His first-hand experience of British imperialism in India led him to write some of his best essays, Shooting an Elephant published in 1936. He wrote:
In Moulmein in Lower Burma, I was hated by large numbers of people – the only time in my life I had been important enough for this to happen to me. I was sub-divisional police officer in the town and in an aimless petty kind of way anti-European feeling was very bitter … With one part of my mind I thought of the British Raj as an unbreakable tyranny, as something clamped down … upon the will of prostrate people; with another part I thought that the greatest joy in the world would be to drive a bayonet into a Buddhist Priest’s guts. Feelings like this are the normal by-products of imperialism.
This, of course, pretty much sums up the whole history of western imperialism – British, French, German, Portuguese, Spanish and currently the American version which has been particularly murderous. The relationship between the west and the south is one of exploitation, theft and industrial murder. Always was, always will be.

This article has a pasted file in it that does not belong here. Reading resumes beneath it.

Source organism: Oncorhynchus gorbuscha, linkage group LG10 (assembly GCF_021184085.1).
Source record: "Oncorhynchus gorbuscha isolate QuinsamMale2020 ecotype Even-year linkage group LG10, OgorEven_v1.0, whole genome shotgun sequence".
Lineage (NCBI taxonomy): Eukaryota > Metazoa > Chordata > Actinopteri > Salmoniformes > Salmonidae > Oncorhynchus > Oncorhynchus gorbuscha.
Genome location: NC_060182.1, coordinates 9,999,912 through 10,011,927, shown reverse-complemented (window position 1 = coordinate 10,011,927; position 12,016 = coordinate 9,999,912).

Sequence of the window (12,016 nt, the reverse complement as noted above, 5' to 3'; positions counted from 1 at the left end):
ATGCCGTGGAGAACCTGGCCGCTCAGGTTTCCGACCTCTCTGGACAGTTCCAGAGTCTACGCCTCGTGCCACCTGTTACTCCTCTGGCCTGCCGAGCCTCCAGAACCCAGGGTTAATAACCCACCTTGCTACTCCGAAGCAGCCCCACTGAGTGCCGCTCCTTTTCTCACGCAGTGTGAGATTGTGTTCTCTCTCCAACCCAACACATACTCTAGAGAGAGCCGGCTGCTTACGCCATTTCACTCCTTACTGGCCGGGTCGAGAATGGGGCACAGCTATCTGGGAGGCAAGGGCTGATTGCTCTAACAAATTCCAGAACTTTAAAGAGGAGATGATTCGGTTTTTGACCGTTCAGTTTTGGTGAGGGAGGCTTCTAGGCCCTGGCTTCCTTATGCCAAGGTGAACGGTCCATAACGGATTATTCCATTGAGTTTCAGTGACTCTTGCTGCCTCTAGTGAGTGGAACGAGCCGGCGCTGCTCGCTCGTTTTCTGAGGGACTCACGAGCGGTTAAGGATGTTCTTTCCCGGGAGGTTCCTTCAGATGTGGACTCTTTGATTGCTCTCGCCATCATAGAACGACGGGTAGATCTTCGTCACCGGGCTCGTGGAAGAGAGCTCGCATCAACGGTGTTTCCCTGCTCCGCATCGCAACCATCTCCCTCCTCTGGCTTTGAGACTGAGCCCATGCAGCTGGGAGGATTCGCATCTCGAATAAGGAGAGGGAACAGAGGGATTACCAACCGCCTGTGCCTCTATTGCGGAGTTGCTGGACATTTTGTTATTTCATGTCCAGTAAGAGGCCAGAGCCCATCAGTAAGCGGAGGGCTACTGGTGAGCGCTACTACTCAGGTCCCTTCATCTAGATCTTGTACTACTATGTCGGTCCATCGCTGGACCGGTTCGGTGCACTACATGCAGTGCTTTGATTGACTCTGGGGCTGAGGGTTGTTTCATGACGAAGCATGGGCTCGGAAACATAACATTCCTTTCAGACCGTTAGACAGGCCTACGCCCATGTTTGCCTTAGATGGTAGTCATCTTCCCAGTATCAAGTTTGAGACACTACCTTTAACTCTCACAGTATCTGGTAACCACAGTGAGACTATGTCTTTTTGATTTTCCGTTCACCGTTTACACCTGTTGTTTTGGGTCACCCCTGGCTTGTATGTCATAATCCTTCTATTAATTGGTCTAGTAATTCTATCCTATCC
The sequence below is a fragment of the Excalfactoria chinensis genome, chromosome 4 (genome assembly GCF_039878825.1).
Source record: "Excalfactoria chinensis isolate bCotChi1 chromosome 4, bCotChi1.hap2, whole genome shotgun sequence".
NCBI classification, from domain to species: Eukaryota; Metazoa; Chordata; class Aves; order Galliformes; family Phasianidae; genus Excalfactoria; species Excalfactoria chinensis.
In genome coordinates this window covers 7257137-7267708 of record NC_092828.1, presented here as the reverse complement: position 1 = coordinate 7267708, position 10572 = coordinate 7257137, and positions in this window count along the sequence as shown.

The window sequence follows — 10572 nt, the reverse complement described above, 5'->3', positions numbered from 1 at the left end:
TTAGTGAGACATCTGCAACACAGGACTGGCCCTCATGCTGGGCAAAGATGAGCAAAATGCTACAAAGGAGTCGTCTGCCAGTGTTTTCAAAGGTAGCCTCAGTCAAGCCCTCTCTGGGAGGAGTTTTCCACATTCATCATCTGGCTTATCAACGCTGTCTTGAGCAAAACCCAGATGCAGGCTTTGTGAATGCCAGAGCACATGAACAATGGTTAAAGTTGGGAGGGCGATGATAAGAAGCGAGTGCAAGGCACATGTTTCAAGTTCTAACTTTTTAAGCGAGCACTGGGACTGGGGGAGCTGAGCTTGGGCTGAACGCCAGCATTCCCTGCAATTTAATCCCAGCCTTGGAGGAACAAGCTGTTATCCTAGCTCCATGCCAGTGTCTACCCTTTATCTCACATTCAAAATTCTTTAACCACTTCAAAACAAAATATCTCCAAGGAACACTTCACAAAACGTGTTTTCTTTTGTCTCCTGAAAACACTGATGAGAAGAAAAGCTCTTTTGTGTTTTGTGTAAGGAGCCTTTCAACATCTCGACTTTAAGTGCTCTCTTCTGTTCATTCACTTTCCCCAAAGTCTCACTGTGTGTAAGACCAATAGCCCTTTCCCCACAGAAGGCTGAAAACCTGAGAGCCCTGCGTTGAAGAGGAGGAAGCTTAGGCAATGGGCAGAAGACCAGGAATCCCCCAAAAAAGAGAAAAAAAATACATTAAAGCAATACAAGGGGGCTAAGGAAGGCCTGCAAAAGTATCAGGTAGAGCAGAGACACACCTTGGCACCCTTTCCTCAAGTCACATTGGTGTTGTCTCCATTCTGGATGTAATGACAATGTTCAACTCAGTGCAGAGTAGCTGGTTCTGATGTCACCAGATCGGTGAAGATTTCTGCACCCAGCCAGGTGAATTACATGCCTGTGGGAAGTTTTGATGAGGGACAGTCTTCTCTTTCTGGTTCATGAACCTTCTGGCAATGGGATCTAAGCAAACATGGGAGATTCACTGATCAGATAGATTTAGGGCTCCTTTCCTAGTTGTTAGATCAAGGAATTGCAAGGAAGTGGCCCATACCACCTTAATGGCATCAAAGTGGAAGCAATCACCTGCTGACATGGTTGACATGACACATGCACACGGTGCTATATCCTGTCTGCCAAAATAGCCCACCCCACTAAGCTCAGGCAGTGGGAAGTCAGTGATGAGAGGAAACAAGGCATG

But returning to Orwell.
One day, what seemed like a rather trivial problem arose in Orwell’s neck of the woods; it involved an elephant. The animal had apparently gone berserk ravaging the local bazaar. The creature was a tame one which had had an attack of ‘must’. It had been chained up as all tame elephants are when their attack of must was due. But on the previous night it had broken its chain and escaped and was now wreaking havoc on the local populace and already killed one man. Nothing for it apparently than to shoot the delinquent animal. Orwell describes the standoff.